Astron. Astrophys. 356, 301-307 (2000)

## 3. Perturbation method

### 3.1. Initial potential field

Let us write the total magnetic field in the half-space above the photosphere as the sum of the potential field satisfying the observed component at the photosphere , and a small deviation

where denotes the unit vector on the line of sight. The total current density splits into

with

and is assumed to be potential

Now, we are interested in currents yielding magnetic forces counterbalanced by pressure gradients, like in (4)

Therefore, writing and as the sum of their components along and perpendicular to it

and inserting (15a)(16) and (20) into (19) with use of (18), one gets the Lorentz force

after neglect of the quantity assumed one order smaller than . Likewise, from (15a) and (20), the expressions and can be approximated as

after neglect of the quantities and assumed one order smaller than and respectively. Since by definition, and , we eventually get the equalities

which provide the other two equations we shall use. Actually, relation (23a) means that the first term in (21) disappears, and there simply remains the system

This system can be now solved directly for , without any iteration

with

wherever . Then by Biot-Savart's law, the magnetic field vector is derived (h denotes here the thickness of the photosphere)

and the contribution due to (second integral) can be computed. Note that the contribution due to (first integral) is arbitrary and can be dropped since it does not produce any magnetic force

Moreover, it should be kept in mind that, in general, there is no simple relation between the quantities , , and (see Appendix). For any vector (in particular or ), its components and along and perpendicular to it must be calculated by means of the formulas

wherever .

Let us now demonstrate the well-posedness of this boundary value problem restricted to the -contribution. It is defined by the three properties of existence, unicity of the solution and its continuous dependence on the boundary conditions (Amari et al. 1997). In our problem, the existence and unicity are guaranteed by the existence and unicity of the potential field , which is known to be solution of a well-posed boundary value problem, and by the fact that the explicit relations (25) and (28) determine uniquely the current and induction corrections to . Moreover, since the potential field is solution of a well-posed boundary value problem, it depends continuously on the boundary condition . Relation (25) shows that depends continuously on and provided , and relation (28) shows that depends continuously on . It results that depends continuously on and .

### 3.2. Initial force-free field

The basic method described above can be extended to the situation where the initial non-perturbed field , instead of being potential, is linear force-free. Then (18) is replaced by

with constant in space. Therefore the magnetic force becomes, after inserting (15a)(16) and (20) into (19) with use of (30)

and neglect of the quantity , like in (21). Inserting the expression of (30b) into (31) yields the magnetic force

Using the same arguments as previously, one derives (23) which holds here again, and moreover the expressions and can be approximated as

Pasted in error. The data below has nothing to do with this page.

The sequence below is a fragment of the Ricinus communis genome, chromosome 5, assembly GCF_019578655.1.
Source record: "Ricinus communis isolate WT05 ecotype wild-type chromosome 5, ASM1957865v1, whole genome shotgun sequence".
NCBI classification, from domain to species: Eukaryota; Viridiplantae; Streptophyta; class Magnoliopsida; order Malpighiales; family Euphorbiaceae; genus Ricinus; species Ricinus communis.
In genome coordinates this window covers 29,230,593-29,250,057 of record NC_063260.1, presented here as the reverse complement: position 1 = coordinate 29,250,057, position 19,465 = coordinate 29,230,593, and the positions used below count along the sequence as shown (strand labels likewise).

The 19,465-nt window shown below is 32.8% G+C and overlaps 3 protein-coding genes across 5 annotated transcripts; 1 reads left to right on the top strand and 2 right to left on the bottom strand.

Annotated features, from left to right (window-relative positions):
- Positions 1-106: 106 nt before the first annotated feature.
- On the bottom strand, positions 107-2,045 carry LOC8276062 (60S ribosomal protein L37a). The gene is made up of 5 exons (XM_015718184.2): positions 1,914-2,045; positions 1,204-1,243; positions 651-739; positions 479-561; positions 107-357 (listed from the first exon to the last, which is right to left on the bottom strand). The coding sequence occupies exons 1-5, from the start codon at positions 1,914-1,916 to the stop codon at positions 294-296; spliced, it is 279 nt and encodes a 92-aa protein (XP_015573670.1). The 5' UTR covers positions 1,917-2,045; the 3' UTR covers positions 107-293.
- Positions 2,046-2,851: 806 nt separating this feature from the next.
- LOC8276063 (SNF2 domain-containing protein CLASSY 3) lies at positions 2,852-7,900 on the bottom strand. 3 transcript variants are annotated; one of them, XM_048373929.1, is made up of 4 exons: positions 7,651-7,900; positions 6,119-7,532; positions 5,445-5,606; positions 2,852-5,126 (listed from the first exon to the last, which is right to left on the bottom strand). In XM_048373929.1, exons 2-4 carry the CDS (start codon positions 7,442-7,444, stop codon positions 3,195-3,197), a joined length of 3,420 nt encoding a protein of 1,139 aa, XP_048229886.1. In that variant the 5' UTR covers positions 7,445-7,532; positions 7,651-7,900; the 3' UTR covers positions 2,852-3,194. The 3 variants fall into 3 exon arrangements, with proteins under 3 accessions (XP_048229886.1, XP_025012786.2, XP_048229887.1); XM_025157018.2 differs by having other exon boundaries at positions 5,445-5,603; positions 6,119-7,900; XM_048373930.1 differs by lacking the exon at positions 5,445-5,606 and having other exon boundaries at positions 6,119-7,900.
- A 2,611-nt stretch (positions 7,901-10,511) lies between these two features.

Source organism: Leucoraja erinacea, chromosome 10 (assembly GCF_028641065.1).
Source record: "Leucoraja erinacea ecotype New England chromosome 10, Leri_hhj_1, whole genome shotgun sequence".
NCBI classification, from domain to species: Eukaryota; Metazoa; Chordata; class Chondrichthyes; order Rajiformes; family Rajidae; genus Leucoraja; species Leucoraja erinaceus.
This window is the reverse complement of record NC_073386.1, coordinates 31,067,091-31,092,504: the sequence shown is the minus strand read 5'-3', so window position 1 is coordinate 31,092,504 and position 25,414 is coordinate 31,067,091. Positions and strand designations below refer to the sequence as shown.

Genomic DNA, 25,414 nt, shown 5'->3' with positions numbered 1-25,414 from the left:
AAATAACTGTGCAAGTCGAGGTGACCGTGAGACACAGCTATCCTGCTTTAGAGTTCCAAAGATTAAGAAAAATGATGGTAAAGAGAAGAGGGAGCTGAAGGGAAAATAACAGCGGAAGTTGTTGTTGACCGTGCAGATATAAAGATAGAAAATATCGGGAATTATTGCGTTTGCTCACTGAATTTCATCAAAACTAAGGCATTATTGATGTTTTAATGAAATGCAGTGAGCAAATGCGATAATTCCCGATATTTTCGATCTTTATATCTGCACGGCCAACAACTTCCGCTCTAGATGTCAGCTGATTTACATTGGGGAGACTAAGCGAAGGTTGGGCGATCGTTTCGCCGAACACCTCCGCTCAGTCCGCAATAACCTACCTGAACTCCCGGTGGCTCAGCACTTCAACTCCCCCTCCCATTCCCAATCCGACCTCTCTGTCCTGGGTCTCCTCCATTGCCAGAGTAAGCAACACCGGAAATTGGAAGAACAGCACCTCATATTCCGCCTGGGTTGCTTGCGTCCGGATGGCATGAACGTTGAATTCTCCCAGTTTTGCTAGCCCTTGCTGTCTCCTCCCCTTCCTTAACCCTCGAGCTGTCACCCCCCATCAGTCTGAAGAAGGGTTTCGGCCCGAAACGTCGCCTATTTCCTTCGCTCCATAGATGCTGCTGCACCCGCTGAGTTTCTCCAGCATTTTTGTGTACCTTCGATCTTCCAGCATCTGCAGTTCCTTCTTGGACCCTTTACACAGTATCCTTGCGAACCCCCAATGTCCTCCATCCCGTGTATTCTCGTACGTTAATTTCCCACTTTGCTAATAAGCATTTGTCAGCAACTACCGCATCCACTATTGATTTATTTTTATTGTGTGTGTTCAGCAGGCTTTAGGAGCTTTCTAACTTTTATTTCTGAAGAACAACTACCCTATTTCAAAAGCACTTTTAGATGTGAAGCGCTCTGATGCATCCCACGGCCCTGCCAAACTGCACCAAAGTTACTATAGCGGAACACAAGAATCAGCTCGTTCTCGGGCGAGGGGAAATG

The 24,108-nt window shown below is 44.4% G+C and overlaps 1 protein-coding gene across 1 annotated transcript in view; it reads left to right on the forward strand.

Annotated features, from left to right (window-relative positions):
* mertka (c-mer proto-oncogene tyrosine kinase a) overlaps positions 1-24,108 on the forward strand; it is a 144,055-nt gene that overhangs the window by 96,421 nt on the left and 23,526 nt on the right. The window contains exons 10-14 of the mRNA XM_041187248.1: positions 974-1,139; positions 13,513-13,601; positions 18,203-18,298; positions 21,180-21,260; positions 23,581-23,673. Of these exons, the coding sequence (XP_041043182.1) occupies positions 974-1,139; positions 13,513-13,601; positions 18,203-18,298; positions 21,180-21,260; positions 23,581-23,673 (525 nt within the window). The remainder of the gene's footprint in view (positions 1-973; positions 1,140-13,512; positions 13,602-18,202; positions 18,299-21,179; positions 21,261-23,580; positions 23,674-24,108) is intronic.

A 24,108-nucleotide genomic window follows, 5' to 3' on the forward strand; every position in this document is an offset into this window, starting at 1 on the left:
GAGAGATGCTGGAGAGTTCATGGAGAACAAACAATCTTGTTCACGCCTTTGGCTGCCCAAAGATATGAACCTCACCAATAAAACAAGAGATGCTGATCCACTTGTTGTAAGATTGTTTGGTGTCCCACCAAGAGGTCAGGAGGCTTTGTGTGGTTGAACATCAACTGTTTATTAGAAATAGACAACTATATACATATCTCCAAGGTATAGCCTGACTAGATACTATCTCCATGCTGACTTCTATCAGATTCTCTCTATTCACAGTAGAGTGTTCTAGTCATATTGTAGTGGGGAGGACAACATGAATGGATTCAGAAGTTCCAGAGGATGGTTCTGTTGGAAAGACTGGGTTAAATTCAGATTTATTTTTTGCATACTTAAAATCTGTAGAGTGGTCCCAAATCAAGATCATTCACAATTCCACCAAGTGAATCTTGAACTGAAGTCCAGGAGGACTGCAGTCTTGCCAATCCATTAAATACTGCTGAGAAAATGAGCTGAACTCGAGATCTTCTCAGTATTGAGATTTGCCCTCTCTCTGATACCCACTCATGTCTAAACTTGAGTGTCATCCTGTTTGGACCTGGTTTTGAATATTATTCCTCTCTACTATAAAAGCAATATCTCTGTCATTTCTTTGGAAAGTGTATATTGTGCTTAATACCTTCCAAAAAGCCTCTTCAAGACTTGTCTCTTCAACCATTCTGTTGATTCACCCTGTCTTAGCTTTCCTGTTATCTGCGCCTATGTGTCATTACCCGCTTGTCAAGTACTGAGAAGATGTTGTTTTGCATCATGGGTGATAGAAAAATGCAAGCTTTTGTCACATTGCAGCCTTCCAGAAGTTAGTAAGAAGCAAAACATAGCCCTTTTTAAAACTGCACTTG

after neglect of the quantities and assumed one order smaller than and respectively. Since by definition, and , we eventually get the equalities

The relations (23a) and (34a) imply that the first term in (32) disappears, and there simply results the system

Now this system can be solved directly for the following linear combination of and

corresponding to (25), with and given by (26), wherever . Then, as previously, the magnetic field vector produced by the -contribution is derived by Biot-Savart's law, Eq. (28).

Unlike the potential case yielding an explicit solution (25), the present situation needs solving an integro-differential system (36) and (28). In a way similar to that one used for force-free fields (Grad & Rubin 1958; Bineau 1972; Aly 1989), we may imagine an iterative solving scheme, based on the sequence

for any integer n, with the initial seed

The well-posedness of this problem can be demonstrated by means of Bineau's arguments (Bineau 1972). From (37a), using the same norm as Bineau, we derive the sequence

and after Bineau's second lemma, we know there exists a scalar such that

Therefore, provided is not too large , the difference converges to zero, and eventually and converge toward a limit. This proves the existence of and solutions of (36) and (28).

Next, in order to establish the unicity of solutions, let and be two different solutions of Eq. (36), i.e. such that

If we subtract Eqs. (41) to each other, and take the norm of both sides, there results the equality

and again using Bineau's second lemma, we know there exists a scalar such that

or

Provided is not too large , the inequality (44) leads to , which means unicity of the -solution and therefore of the -solution from (36).

As for the third necessary condition of well-posedness, we know that the linear force-free field is solution of a well-posed boundary value problem (Bineau 1972), which implies that it depends continuously on the boundary condition . Then, inverting (35a) for yields

wherever or equivalently . This latter relation (45) shows the continuous dependence of the field upon and . We can say that if did not depend continuously on and , then would not as well, and this would contradict the assumptions. Finally, by contraposition of this argument we derive the desired property.

© European Southern Observatory (ESO) 2000

Online publication: March 28, 2000